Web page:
Affirmative Action for Lax Bros.

AuthorOh, Reginald


On October 31, 2022, the U.S. Supreme Court will hear cases alleging that Harvard University and the University of North Carolina at Chapel Hill violated Title VI of the Civil Rights Act by discriminating against Asian American applicants in their admissions processes.

The Harvard litigation is the more prominent of the two cases, and the Court, when it renders a decision sometime next year, may very well rule that the nation's oldest university discriminates against Asian American applicants, and use that as a reason to ban race-conscious affirmative action in higher education. That would mean the Court would overrule Grutter v. Bollinger, a 2003 decision involving the University of Michigan Law School in which the Court upheld the use of race as a plus factor in admitting members of underrepresented racial groups.

The plaintiff in the Harvard and UNC lawsuits, Students for Fair Admissions, and the conservative activists behind them say the case pits Asian Americans against other people of color--African Americans, Latinos, and Native Americans. They claim that the only way to protect Asian Americans from unfair discrimination is to stop permitting race to be a plus factor for underrepresented racial groups. However, affirmative action has little to do with the central claims of discrimination--that Harvard, in a racially biased manner, rejects Asian American applicants for lacking the requisite character and family pedigree to become a Harvard student, primarily to the benefit of lesser-qualified white applicants. That's not an affirmative action problem. That's a white supremacy problem.

Yet, somehow, the problem of discrimination favoring whites to the detriment of Asian Americans has been shoe-homed into an illogical legal theory ostensibly blaming affirmative action for that discrimination. When Harvard's treatment of Asian Americans is analyzed under the appropriate legal theory, the proper remedy becomes clear: End racial preferences for whites, rather than abolish affirmative action for Black, Latino, and Native American students.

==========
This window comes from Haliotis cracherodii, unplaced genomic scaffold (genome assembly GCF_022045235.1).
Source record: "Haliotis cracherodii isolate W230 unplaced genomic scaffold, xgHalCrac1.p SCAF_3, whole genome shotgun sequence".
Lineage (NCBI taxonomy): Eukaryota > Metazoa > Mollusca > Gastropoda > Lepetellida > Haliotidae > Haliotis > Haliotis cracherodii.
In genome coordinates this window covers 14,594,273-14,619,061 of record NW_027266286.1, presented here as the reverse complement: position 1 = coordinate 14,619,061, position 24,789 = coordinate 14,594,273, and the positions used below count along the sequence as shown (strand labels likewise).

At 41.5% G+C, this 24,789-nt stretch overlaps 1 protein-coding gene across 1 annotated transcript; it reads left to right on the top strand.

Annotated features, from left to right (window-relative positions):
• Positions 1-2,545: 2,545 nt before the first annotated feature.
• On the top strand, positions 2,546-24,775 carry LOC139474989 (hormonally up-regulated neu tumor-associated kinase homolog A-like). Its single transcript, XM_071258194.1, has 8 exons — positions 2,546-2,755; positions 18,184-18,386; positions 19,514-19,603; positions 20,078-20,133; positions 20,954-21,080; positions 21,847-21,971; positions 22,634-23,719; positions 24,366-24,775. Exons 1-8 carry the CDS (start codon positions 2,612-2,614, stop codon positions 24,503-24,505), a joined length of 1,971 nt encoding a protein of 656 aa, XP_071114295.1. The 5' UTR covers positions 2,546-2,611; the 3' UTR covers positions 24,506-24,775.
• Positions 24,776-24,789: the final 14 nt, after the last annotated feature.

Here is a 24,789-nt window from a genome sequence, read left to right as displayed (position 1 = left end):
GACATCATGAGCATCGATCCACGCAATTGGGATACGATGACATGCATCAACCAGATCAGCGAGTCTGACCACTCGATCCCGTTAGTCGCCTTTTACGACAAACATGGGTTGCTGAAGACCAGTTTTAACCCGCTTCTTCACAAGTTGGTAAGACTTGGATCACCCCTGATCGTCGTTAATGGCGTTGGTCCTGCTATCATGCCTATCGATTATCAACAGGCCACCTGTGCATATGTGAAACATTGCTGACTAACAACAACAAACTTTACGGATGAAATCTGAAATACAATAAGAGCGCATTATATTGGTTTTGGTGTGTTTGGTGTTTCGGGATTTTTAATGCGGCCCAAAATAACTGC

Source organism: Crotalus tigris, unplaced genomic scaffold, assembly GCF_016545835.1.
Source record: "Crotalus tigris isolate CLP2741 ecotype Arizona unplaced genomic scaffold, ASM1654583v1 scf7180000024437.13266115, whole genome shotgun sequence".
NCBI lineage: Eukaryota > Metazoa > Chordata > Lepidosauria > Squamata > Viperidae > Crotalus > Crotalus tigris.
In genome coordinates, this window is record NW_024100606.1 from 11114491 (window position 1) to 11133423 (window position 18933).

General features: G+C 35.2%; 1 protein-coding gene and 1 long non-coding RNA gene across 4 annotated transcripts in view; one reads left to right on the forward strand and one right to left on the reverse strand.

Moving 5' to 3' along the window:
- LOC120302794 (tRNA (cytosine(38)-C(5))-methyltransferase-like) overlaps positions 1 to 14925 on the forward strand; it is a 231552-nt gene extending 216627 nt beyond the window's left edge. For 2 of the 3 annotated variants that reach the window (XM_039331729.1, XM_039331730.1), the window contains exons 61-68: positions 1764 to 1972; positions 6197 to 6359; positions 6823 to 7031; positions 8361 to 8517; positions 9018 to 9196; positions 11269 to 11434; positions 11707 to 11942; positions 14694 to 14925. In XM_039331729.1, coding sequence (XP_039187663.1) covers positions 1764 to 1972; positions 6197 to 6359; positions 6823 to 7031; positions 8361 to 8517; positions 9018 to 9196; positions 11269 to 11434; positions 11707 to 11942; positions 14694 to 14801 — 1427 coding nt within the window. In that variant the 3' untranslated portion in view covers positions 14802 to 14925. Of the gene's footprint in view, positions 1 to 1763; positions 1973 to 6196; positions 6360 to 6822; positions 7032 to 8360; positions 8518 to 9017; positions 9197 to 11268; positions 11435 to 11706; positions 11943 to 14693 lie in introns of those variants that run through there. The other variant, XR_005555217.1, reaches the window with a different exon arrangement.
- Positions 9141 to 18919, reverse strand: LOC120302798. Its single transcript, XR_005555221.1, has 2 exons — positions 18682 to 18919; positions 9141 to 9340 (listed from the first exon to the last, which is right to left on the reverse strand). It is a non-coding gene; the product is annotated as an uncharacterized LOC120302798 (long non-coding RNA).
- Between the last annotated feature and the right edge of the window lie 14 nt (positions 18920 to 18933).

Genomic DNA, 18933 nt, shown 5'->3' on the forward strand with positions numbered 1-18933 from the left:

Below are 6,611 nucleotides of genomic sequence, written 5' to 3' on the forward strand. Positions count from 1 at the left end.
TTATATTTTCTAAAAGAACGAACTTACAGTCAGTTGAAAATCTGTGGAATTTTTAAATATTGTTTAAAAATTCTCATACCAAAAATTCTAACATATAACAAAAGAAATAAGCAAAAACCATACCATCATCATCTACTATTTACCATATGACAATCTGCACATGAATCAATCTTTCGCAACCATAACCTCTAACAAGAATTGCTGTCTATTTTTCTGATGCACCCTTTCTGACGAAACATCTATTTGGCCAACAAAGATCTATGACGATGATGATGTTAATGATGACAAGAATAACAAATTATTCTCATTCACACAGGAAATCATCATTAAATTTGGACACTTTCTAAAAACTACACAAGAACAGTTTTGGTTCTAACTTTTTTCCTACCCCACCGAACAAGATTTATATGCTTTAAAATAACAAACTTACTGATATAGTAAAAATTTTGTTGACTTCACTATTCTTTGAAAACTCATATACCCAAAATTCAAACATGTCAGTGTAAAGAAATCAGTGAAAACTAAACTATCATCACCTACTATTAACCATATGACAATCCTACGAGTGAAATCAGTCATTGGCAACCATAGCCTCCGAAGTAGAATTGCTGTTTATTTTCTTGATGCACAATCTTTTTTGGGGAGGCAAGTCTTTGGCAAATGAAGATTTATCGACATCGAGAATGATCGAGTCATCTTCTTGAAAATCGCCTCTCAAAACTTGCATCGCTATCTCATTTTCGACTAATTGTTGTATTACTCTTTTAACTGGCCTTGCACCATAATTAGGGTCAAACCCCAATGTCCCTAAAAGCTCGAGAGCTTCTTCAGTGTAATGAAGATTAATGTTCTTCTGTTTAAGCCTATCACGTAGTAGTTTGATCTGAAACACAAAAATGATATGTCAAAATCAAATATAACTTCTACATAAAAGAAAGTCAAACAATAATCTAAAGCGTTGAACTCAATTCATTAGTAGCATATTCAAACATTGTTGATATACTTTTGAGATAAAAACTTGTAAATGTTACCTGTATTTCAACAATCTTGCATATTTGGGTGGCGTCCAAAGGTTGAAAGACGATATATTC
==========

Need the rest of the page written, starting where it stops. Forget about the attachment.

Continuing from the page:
Has Harvard been giving preferential treatment to white applicants and admitting them over more qualified Asian Americans? The answer is yes, based on a statistical analysis of Harvard admissions data from 2014 to 2019 conducted by the social scientists Peter Arcidiacono of Duke University, Josh Kinsler of the University of Georgia, and Tyler Ransom of the University of Oklahoma. (Arcidiacono served as an expert witness for the plaintiff in the Harvard lawsuit.) The researchers examined how Harvard treated Asian American applicants in comparison to similarly situated white applicants. Their study's primary focus wasn't on how Asian Americans fared relative to Black and Latino students. No one disputes that Black and Latino students with lower qualifications are treated more favorably than Asian Americans and whites with higher qualifications by considering race as a plus factor. The unknown question that the study focused on was whether Asian Americans were held to a higher standard than whites.

Bottom line: The researchers found that Harvard consistently admitted whites over Asian Americans who had more robust academic and nonacademic qualifications. Starting with the differences in academic qualifications, as a group, Asian American applicants to Harvard are significantly more academically talented than white applicants. From 2014 to 2019, there were 42.5 percent more white than Asian American applicants. However, in the top 10 percent of applicants based on grades and test scores, there were 45.6 percent more Asian American than white applicants (7,225 versus 4,963). If Harvard had only used academic qualifications to admit whites and Asian Americans, the number of Asian Americans admitted would have increased by 40 percent.

The racial bias in Harvard's admissions process is starker when comparing white and Asian American applicants with similar academic credentials. Arcidiacono separated applicants into academic index deciles ranging from 1 to...

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